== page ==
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I hope that you feel able to offload and share on the forum Sarah. Do have a look at topics on the forum, and if there is something you would like to ask, do feel free as someone else is probably thinking the same thing. The support line is also available if you would prefer to talk something through. Best wishes

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That does not sound like a very good experience, and talking through feelings and emotions would have been a more sympathetic way than a paper and pen exercise. I hope you find people that empathise with you on the forum, and realise that many of us have many things in common…fatigue, fear of relapse, panic before tests to name a few. Take care

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Diagnosed with AML 11 yrs ago, no emotional support for any of us, husband, 18yr old daughter & 21 yr old son, late 70s parents.
Think we could all have done with a shoulder to cry on & off-load.
However, having volunteered for Macmillan I know that this has changed dramatically at my local hospital.
A big step in the right direction.

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Hi, I was struck by your post because you outline so clearly a generational family unit. It also made me think that no matter what people’s ages are perhaps they all have ever changing emotional needs during and after life shattering news and I would actually say perhaps outside the family unit. Perhaps, in a family with really good honest, open communications that can be absolutely enough. However, in hindsight, I was really bad at instigating and actually having really good honest, open communications because we are not good at that as a family and I was struggling and couldn’t even explain the diagnosis, as I did not understand it, let alone even go to my emotions. Thanks so much for your post.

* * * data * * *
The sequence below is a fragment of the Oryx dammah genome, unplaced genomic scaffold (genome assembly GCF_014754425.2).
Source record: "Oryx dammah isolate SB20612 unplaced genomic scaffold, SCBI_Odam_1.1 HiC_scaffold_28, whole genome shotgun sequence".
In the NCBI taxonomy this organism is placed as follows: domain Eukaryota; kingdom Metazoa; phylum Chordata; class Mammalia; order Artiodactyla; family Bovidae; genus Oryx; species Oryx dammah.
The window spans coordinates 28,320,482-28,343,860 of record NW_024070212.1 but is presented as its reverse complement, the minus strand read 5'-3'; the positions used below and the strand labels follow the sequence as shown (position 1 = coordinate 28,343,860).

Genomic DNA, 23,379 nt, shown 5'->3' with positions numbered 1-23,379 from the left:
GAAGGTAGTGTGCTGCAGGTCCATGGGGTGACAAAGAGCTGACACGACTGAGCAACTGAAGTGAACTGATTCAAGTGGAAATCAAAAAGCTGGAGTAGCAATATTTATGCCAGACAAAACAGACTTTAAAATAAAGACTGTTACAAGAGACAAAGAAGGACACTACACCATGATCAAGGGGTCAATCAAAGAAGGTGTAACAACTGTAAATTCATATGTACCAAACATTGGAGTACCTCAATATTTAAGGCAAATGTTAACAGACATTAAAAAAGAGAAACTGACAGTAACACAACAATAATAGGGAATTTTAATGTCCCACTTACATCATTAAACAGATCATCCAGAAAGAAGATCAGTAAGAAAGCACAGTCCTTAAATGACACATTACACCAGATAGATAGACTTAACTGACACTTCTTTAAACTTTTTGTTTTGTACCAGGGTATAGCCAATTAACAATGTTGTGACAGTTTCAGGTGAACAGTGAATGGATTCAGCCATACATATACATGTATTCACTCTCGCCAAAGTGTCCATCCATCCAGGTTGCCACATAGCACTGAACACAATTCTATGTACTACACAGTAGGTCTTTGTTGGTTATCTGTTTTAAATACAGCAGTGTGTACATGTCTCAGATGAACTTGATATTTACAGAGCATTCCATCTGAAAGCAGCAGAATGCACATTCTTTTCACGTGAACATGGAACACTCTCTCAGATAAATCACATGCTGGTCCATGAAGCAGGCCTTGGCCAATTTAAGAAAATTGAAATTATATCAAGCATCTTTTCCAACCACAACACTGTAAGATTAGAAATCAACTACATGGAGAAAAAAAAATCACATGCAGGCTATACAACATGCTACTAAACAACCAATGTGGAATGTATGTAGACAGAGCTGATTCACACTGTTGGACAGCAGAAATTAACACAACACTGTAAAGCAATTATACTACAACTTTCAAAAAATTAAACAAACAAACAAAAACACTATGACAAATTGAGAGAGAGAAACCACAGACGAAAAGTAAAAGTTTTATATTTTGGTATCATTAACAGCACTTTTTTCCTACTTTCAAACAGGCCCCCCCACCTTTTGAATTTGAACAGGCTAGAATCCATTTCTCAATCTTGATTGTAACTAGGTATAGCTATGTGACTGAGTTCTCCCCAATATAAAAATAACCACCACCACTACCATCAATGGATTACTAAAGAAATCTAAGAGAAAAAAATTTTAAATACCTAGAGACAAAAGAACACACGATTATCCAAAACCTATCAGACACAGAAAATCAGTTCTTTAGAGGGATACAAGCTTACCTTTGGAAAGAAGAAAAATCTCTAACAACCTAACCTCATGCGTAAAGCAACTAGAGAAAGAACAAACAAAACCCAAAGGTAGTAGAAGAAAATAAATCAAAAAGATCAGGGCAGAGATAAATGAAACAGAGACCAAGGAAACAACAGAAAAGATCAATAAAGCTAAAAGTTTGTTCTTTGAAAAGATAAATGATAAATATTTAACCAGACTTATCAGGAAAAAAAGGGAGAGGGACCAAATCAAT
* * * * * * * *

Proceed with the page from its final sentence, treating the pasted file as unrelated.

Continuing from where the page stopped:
@Corfu80 makes a very good point about the different generations sometimes needing help. My youngest son used to talk with a teacher that he got on well with, and I would exchange emails with this teacher too. Some people were offended when my children and ourselves joked about my HL, but we are extremely proud of the care and support they gave us, and now offer others.
My parents were, and still are, a problem. I hate the way my mum talks about people with illness…“Poor Louise…”. My aunt told me (at my daughter’s wedding) that my Dad was angry about my illness. I knew that, but what was I supposed to do with someone who never listens anyway.
I hope that Maggie’s centres will expand. Perhaps there could be a family conference with a CNS a couple of months after diagnosis, where any family members could attend to ask questions and find out what is available to them.
Unfortunately all this costs money. Eek!